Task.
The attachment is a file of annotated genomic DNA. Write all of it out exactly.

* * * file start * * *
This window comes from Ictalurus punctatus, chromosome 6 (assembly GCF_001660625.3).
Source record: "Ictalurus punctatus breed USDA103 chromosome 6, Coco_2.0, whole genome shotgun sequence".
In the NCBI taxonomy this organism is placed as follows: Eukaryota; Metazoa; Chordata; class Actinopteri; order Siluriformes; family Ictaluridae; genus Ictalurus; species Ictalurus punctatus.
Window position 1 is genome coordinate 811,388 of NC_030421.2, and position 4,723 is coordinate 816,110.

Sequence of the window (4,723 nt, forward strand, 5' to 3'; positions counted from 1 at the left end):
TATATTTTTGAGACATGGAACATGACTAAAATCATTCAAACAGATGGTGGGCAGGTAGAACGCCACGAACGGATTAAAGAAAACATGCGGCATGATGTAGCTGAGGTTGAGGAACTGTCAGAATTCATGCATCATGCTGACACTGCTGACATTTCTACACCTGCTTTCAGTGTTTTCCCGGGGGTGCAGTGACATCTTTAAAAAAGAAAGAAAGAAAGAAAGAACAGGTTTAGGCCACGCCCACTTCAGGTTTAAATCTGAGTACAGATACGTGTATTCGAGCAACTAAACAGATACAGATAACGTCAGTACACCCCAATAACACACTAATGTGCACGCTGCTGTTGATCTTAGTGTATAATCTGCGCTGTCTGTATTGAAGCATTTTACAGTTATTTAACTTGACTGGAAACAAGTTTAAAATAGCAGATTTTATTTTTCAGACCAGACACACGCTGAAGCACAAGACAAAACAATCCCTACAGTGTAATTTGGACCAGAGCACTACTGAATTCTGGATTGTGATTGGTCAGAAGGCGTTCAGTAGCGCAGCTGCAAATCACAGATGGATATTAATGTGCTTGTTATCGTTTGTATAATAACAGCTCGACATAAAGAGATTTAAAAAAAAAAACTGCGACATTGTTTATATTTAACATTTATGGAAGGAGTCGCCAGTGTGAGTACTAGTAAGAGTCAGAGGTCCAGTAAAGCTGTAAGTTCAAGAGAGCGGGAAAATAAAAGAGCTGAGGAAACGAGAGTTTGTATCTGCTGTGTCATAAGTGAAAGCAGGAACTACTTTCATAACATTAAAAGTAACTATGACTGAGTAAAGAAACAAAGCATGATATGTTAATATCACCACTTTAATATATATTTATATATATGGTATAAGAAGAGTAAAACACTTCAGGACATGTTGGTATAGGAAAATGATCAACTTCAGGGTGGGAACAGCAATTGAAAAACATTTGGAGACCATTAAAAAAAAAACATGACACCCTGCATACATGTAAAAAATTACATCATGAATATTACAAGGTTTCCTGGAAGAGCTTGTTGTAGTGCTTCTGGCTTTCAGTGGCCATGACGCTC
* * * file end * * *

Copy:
This window comes from Ictalurus punctatus, chromosome 6 (assembly GCF_001660625.3).
Source record: "Ictalurus punctatus breed USDA103 chromosome 6, Coco_2.0, whole genome shotgun sequence".
In the NCBI taxonomy this organism is placed as follows: Eukaryota; Metazoa; Chordata; class Actinopteri; order Siluriformes; family Ictaluridae; genus Ictalurus; species Ictalurus punctatus.
Window position 1 is genome coordinate 811,388 of NC_030421.2, and position 4,723 is coordinate 816,110.

Sequence of the window (4,723 nt, forward strand, 5' to 3'; positions counted from 1 at the left end):
TATATTTTTGAGACATGGAACATGACTAAAATCATTCAAACAGATGGTGGGCAGGTAGAACGCCACGAACGGATTAAAGAAAACATGCGGCATGATGTAGCTGAGGTTGAGGAACTGTCAGAATTCATGCATCATGCTGACACTGCTGACATTTCTACACCTGCTTTCAGTGTTTTCCCGGGGGTGCAGTGACATCTTTAAAAAAGAAAGAAAGAAAGAAAGAACAGGTTTAGGCCACGCCCACTTCAGGTTTAAATCTGAGTACAGATACGTGTATTCGAGCAACTAAACAGATACAGATAACGTCAGTACACCCCAATAACACACTAATGTGCACGCTGCTGTTGATCTTAGTGTATAATCTGCGCTGTCTGTATTGAAGCATTTTACAGTTATTTAACTTGACTGGAAACAAGTTTAAAATAGCAGATTTTATTTTTCAGACCAGACACACGCTGAAGCACAAGACAAAACAATCCCTACAGTGTAATTTGGACCAGAGCACTACTGAATTCTGGATTGTGATTGGTCAGAAGGCGTTCAGTAGCGCAGCTGCAAATCACAGATGGATATTAATGTGCTTGTTATCGTTTGTATAATAACAGCTCGACATAAAGAGATTTAAAAAAAAAAACTGCGACATTGTTTATATTTAACATTTATGGAAGGAGTCGCCAGTGTGAGTACTAGTAAGAGTCAGAGGTCCAGTAAAGCTGTAAGTTCAAGAGAGCGGGAAAATAAAAGAGCTGAGGAAACGAGAGTTTGTATCTGCTGTGTCATAAGTGAAAGCAGGAACTACTTTCATAACATTAAAAGTAACTATGACTGAGTAAAGAAACAAAGCATGATATGTTAATATCACCACTTTAATATATATTTATATATATGGTATAAGAAGAGTAAAACACTTCAGGACATGTTGGTATAGGAAAATGATCAACTTCAGGGTGGGAACAGCAATTGAAAAACATTTGGAGACCATTAAAAAAAAAACATGACACCCTGCATACATGTAAAAAATTACATCATGAATATTACAAGGTTTCCTGGAAGAGCTTGTTGTAGTGCTTCTGGCTTTCAGTGGCCATGACGCTC